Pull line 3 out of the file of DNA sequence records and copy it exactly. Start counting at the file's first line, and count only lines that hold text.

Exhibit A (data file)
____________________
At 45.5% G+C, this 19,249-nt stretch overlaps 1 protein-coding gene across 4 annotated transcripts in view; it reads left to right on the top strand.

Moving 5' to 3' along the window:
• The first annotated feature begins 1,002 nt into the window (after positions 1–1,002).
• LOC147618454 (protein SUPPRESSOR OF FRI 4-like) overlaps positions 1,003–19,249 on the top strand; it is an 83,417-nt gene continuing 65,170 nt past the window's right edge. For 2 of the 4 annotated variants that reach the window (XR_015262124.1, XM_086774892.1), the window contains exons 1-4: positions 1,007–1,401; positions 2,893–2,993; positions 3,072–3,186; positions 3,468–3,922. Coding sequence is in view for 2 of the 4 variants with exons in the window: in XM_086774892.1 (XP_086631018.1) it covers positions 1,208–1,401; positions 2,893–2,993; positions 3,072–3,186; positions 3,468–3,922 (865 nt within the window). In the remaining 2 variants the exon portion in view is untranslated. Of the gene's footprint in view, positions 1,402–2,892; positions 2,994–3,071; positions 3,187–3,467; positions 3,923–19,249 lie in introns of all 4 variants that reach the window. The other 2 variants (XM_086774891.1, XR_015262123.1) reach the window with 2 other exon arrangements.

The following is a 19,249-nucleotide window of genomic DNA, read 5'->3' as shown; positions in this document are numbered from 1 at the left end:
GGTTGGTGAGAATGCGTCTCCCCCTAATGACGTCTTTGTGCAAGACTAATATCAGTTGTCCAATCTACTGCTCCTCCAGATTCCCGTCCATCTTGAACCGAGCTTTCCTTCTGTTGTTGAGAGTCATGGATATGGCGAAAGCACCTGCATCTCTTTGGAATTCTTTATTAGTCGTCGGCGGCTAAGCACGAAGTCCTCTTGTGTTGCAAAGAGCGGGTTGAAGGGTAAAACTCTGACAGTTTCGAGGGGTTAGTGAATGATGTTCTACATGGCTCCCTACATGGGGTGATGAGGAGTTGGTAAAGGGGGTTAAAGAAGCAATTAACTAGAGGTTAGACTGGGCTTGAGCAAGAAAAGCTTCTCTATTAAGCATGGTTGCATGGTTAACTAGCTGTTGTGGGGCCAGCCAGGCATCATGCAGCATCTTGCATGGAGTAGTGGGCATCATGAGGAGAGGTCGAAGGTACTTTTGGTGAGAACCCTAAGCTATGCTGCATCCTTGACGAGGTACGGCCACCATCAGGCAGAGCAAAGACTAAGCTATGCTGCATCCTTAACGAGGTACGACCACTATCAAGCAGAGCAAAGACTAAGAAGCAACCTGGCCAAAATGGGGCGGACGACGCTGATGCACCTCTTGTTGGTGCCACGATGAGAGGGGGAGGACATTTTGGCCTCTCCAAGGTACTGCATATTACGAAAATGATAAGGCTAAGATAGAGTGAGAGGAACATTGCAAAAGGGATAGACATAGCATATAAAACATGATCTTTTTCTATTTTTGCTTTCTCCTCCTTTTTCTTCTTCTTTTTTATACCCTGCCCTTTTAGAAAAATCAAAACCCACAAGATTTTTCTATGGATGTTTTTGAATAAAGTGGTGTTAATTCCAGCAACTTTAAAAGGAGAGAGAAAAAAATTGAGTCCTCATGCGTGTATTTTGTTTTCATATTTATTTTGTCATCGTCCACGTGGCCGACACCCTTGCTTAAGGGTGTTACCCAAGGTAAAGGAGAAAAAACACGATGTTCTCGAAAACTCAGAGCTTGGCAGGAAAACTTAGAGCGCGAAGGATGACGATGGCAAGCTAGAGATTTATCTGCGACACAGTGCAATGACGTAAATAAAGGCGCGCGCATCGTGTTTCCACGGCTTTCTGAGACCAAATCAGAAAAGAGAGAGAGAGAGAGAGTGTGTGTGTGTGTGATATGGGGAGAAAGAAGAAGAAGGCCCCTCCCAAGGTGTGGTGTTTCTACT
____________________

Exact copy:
• The first annotated feature begins 1,002 nt into the window (after positions 1–1,002).